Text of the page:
Changing Policy and Practice to Address Climate Change

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In recent years, a fundamental divide has instituted itself between the climate and the economy. Choices made in markets across the world are considered separately from the environment, despite the fact that the two are inextricably linked. The short term gains that arise from unsustainable industrial activity come at the expense of sacrificing economic productivity in the long run, both for companies who are looking to expand and for vulnerable populations who will bear the brunt of climatic disasters.

Between 2016 and 2019, $415 billion was lost as a result of climate change in North American alone, much of which can be attributed to increased wildfires and hurricanes (1). Burning fossil fuels, which can quickly provide energy for transportation, heating, and production of useful materials like plastics, is a reliable method that businesses have been using since the Industrial Revolution (2). Companies nowadays are facing the challenge of having to give up some rapid economic profit to promote global stability. By experimenting with renewable alternatives and integrating environmental goals as a part of their mission, businesses will experience growth as time goes on.

CEO of BlackRock Larry Fink has already modeled how the latter target is entirely possible, and urgent, in the modern world. In a letter titled “A Fundamental Reshaping of Finance” sent out to his chief executives, he explains how BlackRock’s $7 trillion dollars of investment will slowly shift to companies that have “environmental sustainability as a core goal” (3). Clients invested in global markets will need to pay special attention to which companies are prioritizing similar objectives since certain countries are already starting to face the preliminary threats of climate change. Customers who do not own shares in companies are equally susceptible to climatic risks and can adopt a number of methods to encourage sustainable practices in the business world, most notably through consumer activism. According to a study done by the International Journal of Communication, “people [who] seek to influence companies both directly, through their own consumption, and indirectly, through interpersonal communication and opinion leadership, to the extent that they are concerned about climate change, recognize it is solvable, and believe corporations will respond to consumer activism” (4). At the local level, if such a mentality is adopted, then businesses will be pushed to respond to calls for increased sustainability, which will help them integrate environmental goals into their mission.

In order for society to advance as a whole regarding this issue, however, government policies like the carbon tax will need to be introduced in order to place clear, quantitative restrictions over the amount of emissions that can be produced. Carbon tax revenue is directly correlated to a reduction in emissions based on the percent tax level which is placed on the targeted corporations (5). To avoid devastating energy-intensive industries, carbon taxes could be gradually introduced in order to promote a transition to more renewable methods.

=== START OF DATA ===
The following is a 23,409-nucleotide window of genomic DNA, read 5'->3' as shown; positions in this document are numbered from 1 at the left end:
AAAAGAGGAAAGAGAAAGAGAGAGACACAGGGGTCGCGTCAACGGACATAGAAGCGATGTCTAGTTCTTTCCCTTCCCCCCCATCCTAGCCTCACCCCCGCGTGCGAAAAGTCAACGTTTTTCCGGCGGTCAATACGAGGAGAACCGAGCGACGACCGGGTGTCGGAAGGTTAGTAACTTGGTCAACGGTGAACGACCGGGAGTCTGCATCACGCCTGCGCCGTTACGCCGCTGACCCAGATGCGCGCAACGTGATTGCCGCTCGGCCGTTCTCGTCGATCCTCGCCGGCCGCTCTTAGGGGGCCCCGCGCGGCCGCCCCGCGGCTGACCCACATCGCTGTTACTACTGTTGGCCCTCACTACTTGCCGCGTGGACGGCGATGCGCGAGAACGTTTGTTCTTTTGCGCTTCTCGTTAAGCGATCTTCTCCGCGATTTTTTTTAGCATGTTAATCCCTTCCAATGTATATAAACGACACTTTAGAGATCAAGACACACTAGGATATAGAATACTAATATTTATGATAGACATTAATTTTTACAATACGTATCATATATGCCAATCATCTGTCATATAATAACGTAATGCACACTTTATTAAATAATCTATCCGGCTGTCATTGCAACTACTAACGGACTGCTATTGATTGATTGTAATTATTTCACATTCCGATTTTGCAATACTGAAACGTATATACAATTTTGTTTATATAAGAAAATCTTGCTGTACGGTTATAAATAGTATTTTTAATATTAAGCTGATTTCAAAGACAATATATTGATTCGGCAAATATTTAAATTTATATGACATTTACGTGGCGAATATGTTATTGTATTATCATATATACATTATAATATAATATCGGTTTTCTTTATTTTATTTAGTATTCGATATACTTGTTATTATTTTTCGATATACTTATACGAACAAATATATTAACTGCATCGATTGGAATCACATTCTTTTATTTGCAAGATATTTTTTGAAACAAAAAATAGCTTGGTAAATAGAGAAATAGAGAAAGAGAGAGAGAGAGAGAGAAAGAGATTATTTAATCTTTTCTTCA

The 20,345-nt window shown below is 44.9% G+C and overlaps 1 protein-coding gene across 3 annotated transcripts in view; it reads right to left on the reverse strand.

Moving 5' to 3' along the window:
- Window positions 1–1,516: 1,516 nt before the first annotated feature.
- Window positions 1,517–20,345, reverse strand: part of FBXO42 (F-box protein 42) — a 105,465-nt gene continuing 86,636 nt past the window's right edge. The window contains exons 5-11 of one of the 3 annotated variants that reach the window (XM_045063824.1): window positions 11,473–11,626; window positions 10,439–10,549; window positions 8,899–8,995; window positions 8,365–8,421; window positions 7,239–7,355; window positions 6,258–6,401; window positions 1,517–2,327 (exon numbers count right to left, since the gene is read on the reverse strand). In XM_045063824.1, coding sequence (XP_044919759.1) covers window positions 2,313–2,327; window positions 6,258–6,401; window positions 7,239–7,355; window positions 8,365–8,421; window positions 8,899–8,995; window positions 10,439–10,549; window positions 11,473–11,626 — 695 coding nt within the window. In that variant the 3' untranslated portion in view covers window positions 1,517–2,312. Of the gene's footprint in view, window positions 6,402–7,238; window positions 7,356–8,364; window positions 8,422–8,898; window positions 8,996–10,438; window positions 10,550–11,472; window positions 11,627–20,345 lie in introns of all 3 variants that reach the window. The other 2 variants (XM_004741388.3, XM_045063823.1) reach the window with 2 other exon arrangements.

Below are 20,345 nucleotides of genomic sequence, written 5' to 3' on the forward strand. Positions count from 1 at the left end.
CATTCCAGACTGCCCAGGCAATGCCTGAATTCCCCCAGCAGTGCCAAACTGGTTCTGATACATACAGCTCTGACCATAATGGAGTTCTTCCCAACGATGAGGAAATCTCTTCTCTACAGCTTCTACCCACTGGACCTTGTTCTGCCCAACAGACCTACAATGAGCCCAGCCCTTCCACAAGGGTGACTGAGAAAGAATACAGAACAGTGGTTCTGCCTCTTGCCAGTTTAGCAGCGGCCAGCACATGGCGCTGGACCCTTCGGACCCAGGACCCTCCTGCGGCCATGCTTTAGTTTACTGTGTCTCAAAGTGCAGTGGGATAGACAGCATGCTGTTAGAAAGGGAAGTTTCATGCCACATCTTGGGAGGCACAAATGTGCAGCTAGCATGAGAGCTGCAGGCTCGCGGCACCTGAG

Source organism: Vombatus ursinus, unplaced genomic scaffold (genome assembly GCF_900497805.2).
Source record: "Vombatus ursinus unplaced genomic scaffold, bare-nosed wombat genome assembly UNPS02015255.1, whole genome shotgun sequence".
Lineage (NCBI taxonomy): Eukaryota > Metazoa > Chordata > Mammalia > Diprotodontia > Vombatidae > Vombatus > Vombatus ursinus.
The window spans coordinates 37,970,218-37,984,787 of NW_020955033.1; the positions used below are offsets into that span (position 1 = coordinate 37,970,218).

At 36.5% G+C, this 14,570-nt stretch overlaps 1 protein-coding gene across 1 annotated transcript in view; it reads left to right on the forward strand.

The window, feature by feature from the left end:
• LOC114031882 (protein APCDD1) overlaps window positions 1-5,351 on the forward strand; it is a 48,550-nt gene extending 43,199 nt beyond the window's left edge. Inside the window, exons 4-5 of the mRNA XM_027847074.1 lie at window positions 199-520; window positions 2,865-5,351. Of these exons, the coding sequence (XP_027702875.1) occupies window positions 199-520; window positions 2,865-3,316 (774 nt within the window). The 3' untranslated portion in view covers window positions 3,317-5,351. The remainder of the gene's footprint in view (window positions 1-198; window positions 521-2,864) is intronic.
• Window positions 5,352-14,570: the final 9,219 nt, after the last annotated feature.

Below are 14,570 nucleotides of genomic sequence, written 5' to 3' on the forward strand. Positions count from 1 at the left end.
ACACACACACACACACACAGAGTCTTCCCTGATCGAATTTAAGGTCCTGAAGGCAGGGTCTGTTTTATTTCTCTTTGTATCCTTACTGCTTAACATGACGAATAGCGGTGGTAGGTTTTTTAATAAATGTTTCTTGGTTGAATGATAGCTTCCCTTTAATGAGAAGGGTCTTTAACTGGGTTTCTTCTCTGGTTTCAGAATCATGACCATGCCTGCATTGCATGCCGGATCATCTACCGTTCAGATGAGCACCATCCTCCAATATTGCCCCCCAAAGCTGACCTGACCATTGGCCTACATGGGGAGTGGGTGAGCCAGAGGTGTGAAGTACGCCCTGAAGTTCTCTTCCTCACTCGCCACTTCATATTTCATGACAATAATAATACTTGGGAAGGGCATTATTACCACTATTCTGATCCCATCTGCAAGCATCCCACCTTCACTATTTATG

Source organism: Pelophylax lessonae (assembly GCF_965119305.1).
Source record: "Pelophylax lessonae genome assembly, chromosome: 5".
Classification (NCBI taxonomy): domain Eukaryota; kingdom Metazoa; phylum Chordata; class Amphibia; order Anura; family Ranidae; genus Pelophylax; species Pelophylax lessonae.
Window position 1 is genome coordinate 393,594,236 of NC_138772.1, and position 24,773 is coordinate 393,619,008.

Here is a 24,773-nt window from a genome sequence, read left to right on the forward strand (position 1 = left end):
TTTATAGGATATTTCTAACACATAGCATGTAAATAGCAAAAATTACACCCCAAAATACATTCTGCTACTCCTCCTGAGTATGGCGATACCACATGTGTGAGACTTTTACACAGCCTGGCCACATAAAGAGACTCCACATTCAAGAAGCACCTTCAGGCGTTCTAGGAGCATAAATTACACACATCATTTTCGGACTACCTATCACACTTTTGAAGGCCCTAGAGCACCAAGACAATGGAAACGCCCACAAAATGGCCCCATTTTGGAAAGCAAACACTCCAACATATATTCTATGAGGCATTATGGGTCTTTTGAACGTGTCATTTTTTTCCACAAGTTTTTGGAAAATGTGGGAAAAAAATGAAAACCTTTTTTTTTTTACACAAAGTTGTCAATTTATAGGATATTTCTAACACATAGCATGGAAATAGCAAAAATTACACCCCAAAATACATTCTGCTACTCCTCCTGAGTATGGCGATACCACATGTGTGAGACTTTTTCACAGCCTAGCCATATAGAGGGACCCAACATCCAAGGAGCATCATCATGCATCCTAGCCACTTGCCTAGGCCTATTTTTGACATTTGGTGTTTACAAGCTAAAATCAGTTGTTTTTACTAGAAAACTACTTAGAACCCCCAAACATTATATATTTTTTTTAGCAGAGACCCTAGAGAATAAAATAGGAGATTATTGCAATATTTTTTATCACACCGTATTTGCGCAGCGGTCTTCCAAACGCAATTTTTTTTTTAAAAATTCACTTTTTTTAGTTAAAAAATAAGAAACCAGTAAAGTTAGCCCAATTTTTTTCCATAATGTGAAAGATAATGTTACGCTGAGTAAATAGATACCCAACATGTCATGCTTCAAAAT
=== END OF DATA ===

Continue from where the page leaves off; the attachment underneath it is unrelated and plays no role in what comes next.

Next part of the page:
Since certain industries have become so dependent on carbon burning processes, the transition will be abrupt and harmful to their traditional models. Starting with the sectors that have the highest risk, such as agriculture and forestry, technologies should be introduced to encourage environmentally beneficial practices. For example, a technique called carbon capture, which grows and positions crops in such a way that they pull more carbon dioxide out of the air and store it underground (6), is being developed and should be implemented into developing countries that are heavily reliant on agriculture. Changes in other industries like manufacturing and shipping should follow soon after, also adopting an approach that minimizes a harsh transition.

To decrease the divide between the economy and the world’s climate, baseline global policies will need to be introduced by industrialized countries while businesses redefine the way that they approach their outcomes with regards to the environment. Beginning with simple measures like a gradual carbon tax and developing technologies for industries that need them the most is the first step in promoting long-term economic growth, despite the temporary setbacks that will take place in the transition to more sustainable methods.


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Axel de Vernou is currently a senior at Sacred Heart Prep in Atherton. He loves to write in order to inspire social change and reflection within others.
More posts by Axel de Vernou.
Changing Policy and Practice to Address Climate Change
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